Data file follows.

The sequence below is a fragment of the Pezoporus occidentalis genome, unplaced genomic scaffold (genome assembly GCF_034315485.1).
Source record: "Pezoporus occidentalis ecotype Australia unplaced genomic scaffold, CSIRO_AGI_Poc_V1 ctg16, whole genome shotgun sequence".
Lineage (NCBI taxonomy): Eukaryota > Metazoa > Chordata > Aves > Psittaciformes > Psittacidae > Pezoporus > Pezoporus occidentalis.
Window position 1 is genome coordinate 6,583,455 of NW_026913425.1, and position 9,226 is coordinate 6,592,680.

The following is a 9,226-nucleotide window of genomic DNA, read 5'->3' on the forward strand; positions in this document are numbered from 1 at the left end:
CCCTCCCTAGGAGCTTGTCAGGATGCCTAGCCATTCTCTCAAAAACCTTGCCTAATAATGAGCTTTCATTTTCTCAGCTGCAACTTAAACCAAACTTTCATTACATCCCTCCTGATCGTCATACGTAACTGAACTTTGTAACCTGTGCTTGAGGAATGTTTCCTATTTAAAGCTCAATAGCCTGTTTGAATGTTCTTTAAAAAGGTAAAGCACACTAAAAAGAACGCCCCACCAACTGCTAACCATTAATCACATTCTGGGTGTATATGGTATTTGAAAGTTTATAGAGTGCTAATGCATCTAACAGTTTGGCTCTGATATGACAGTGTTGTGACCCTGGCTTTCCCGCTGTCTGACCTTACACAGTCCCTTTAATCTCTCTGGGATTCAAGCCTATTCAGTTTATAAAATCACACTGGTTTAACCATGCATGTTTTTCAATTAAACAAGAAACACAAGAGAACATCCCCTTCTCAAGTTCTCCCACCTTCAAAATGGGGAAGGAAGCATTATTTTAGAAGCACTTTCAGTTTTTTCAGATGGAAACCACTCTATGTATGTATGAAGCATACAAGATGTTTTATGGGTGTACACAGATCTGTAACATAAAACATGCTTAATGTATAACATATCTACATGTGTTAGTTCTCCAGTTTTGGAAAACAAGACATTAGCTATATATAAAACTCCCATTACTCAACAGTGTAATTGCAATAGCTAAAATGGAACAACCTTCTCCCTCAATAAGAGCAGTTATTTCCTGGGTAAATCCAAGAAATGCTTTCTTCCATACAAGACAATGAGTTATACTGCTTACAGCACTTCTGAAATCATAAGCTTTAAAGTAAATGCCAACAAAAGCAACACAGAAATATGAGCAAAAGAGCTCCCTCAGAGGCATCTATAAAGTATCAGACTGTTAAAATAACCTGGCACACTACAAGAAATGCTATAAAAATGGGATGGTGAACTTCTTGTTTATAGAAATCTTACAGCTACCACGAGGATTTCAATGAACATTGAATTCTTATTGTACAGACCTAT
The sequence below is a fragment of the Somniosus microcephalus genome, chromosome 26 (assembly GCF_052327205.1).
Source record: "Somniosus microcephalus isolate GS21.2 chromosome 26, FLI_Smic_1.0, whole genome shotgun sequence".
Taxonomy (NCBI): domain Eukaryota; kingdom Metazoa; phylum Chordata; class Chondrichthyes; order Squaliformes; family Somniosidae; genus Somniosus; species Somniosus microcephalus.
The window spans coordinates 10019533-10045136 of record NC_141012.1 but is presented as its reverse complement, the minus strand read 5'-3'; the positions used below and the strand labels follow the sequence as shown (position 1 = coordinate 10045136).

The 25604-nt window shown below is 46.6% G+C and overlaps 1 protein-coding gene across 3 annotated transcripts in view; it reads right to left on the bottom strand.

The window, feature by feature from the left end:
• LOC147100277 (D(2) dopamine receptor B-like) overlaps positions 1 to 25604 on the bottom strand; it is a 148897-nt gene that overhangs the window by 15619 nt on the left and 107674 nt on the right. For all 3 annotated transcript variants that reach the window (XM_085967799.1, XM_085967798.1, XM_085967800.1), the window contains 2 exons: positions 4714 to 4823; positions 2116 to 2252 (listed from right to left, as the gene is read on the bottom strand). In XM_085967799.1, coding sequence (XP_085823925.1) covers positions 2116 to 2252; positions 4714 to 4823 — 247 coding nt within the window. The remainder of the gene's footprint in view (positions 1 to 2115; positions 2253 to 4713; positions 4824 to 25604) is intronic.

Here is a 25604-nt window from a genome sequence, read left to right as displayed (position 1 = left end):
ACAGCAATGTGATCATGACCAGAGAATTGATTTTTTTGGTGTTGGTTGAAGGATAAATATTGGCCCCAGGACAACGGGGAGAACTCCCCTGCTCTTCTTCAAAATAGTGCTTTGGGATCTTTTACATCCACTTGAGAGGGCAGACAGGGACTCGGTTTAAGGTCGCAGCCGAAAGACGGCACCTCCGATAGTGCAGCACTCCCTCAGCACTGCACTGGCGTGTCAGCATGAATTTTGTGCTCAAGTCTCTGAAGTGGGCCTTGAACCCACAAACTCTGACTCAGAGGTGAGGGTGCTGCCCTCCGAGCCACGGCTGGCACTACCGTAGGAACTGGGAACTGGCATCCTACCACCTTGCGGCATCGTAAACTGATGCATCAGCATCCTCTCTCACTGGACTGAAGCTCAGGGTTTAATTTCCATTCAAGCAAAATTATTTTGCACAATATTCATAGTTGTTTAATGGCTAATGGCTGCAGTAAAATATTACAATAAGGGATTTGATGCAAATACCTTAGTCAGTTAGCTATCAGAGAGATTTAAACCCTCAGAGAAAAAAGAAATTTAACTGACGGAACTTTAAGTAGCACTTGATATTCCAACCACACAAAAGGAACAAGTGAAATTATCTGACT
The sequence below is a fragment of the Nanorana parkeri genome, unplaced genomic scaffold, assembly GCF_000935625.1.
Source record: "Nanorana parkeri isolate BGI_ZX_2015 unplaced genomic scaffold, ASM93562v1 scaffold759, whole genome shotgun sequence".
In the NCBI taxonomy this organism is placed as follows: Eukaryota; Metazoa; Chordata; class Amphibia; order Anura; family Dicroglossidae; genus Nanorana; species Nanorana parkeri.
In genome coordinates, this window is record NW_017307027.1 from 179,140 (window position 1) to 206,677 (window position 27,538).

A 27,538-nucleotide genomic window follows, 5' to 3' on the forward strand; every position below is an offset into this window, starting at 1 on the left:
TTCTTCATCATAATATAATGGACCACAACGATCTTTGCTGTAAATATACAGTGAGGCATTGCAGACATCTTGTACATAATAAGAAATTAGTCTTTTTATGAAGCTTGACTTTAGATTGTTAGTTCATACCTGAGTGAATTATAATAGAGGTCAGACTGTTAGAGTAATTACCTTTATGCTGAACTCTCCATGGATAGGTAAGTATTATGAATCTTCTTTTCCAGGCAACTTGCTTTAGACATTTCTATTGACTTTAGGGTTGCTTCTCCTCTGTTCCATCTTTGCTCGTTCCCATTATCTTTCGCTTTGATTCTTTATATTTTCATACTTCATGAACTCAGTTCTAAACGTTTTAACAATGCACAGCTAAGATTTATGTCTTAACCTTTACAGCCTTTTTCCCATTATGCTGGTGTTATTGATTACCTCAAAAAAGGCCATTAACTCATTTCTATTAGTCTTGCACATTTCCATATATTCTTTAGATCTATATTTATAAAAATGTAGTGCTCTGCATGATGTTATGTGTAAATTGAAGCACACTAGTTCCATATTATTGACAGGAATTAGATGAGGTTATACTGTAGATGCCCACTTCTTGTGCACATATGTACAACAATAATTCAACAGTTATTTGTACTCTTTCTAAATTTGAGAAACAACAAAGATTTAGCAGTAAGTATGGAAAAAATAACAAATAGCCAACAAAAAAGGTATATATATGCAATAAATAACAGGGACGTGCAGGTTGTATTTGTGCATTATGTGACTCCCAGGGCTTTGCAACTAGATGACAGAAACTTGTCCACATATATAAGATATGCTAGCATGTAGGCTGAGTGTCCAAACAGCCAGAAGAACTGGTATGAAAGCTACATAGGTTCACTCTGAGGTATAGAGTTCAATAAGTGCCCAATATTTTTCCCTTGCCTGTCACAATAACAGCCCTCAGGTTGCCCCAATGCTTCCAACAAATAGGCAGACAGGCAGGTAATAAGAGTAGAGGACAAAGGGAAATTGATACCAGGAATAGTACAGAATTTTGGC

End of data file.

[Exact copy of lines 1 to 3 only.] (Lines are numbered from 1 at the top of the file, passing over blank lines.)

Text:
The sequence below is a fragment of the Pezoporus occidentalis genome, unplaced genomic scaffold (genome assembly GCF_034315485.1).
Source record: "Pezoporus occidentalis ecotype Australia unplaced genomic scaffold, CSIRO_AGI_Poc_V1 ctg16, whole genome shotgun sequence".
Lineage (NCBI taxonomy): Eukaryota > Metazoa > Chordata > Aves > Psittaciformes > Psittacidae > Pezoporus > Pezoporus occidentalis.